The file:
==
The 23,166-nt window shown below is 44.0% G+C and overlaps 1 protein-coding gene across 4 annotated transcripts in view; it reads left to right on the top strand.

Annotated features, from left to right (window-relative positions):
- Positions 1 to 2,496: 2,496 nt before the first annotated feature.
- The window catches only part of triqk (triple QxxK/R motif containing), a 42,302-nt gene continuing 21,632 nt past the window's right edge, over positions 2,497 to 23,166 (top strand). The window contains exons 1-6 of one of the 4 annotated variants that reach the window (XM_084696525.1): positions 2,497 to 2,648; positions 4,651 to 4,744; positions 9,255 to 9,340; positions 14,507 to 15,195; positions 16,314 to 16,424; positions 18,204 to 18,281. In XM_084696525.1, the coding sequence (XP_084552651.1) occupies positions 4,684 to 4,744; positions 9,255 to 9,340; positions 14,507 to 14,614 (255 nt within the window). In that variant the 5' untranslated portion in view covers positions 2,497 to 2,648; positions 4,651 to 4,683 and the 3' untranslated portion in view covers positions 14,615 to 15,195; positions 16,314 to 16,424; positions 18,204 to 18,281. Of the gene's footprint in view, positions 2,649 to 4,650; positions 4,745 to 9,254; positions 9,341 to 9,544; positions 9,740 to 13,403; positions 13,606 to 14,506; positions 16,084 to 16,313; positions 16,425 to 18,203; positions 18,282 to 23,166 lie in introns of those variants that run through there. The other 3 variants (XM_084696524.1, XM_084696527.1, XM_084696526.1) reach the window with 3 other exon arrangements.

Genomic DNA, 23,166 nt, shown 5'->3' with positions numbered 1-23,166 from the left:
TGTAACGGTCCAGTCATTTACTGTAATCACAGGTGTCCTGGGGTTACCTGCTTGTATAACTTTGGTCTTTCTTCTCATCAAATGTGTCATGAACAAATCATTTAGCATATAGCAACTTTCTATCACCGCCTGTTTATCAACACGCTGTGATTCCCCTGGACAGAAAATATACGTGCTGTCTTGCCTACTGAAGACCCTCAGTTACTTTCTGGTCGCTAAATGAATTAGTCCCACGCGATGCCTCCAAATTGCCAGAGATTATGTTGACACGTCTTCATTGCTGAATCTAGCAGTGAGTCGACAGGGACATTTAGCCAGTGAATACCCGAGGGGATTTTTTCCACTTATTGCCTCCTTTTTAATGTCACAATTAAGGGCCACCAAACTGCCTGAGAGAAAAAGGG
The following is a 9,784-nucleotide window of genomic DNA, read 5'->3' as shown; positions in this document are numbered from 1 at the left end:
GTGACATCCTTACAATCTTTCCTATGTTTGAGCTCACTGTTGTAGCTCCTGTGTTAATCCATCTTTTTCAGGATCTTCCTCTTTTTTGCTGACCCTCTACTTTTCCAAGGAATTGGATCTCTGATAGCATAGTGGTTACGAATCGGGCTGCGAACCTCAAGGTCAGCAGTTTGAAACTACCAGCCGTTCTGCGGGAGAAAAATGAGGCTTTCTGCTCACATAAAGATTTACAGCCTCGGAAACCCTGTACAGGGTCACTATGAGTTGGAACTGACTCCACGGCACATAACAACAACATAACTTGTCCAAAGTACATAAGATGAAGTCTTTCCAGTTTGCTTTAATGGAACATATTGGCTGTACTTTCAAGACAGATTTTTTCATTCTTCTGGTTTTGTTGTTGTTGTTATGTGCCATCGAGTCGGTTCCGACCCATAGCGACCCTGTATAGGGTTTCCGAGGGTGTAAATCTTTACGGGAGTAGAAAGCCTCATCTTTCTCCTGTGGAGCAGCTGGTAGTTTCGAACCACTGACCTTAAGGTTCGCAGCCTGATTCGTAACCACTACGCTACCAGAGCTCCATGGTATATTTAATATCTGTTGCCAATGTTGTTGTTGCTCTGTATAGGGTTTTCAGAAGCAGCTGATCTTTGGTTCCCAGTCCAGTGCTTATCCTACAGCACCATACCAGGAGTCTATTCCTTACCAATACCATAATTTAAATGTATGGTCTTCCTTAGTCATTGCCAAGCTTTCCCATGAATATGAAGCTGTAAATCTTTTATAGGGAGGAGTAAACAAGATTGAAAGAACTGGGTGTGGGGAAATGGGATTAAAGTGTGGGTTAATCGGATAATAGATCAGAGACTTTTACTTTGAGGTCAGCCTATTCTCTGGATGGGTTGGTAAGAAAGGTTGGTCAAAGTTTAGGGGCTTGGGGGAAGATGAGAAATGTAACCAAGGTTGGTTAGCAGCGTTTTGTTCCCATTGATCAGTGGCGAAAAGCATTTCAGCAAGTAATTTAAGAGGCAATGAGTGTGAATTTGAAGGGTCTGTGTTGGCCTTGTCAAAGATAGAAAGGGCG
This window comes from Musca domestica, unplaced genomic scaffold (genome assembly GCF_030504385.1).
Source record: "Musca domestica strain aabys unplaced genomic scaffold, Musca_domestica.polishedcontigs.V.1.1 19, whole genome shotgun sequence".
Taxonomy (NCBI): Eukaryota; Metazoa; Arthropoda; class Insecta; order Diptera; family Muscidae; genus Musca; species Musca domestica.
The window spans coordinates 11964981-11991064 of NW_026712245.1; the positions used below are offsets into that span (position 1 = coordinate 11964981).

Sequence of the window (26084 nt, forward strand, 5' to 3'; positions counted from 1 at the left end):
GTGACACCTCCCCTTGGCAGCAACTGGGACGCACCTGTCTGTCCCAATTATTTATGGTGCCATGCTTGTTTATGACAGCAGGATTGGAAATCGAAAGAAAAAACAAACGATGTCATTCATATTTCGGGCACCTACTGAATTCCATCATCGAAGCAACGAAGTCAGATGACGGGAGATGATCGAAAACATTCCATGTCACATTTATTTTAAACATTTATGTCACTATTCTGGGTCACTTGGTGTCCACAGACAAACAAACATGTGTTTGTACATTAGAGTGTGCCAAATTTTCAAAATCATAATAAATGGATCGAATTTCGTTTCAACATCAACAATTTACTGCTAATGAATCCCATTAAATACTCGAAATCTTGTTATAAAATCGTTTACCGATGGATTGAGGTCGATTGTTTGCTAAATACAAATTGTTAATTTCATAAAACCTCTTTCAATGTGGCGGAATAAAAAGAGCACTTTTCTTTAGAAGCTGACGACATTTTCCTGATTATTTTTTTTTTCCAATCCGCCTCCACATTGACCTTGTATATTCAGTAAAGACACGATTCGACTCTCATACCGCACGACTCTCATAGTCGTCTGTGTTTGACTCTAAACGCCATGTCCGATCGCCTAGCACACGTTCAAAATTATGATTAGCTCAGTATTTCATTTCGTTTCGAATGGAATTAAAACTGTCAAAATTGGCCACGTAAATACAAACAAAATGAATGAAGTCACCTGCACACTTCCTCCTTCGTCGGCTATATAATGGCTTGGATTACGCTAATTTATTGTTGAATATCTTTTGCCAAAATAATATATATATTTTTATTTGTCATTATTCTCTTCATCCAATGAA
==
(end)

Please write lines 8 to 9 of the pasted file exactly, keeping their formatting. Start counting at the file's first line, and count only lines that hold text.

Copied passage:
GTGACATCCTTACAATCTTTCCTATGTTTGAGCTCACTGTTGTAGCTCCTGTGTTAATCCATCTTTTTCAGGATCTTCCTCTTTTTTGCTGACCCTCTACTTTTCCAAGGAATTGGATCTCTGATAGCATAGTGGTTACGAATCGGGCTGCGAACCTCAAGGTCAGCAGTTTGAAACTACCAGCCGTTCTGCGGGAGAAAAATGAGGCTTTCTGCTCACATAAAGATTTACAGCCTCGGAAACCCTGTACAGGGTCACTATGAGTTGGAACTGACTCCACGGCACATAACAACAACATAACTTGTCCAAAGTACATAAGATGAAGTCTTTCCAGTTTGCTTTAATGGAACATATTGGCTGTACTTTCAAGACAGATTTTTTCATTCTTCTGGTTTTGTTGTTGTTGTTATGTGCCATCGAGTCGGTTCCGACCCATAGCGACCCTGTATAGGGTTTCCGAGGGTGTAAATCTTTACGGGAGTAGAAAGCCTCATCTTTCTCCTGTGGAGCAGCTGGTAGTTTCGAACCACTGACCTTAAGGTTCGCAGCCTGATTCGTAACCACTACGCTACCAGAGCTCCATGGTATATTTAATATCTGTTGCCAATGTTGTTGTTGCTCTGTATAGGGTTTTCAGAAGCAGCTGATCTTTGGTTCCCAGTCCAGTGCTTATCCTACAGCACCATACCAGGAGTCTATTCCTTACCAATACCATAATTTAAATGTATGGTCTTCCTTAGTCATTGCCAAGCTTTCCCATGAATATGAAGCTGTAAATCTTTTATAGGGAGGAGTAAACAAGATTGAAAGAACTGGGTGTGGGGAAATGGGATTAAAGTGTGGGTTAATCGGATAATAGATCAGAGACTTTTACTTTGAGGTCAGCCTATTCTCTGGATGGGTTGGTAAGAAAGGTTGGTCAAAGTTTAGGGGCTTGGGGGAAGATGAGAAATGTAACCAAGGTTGGTTAGCAGCGTTTTGTTCCCATTGATCAGTGGCGAAAAGCATTTCAGCAAGTAATTTAAGAGGCAATGAGTGTGAATTTGAAGGGTCTGTGTTGGCCTTGTCAAAGATAGAAAGGGCG
This window comes from Musca domestica, unplaced genomic scaffold (genome assembly GCF_030504385.1).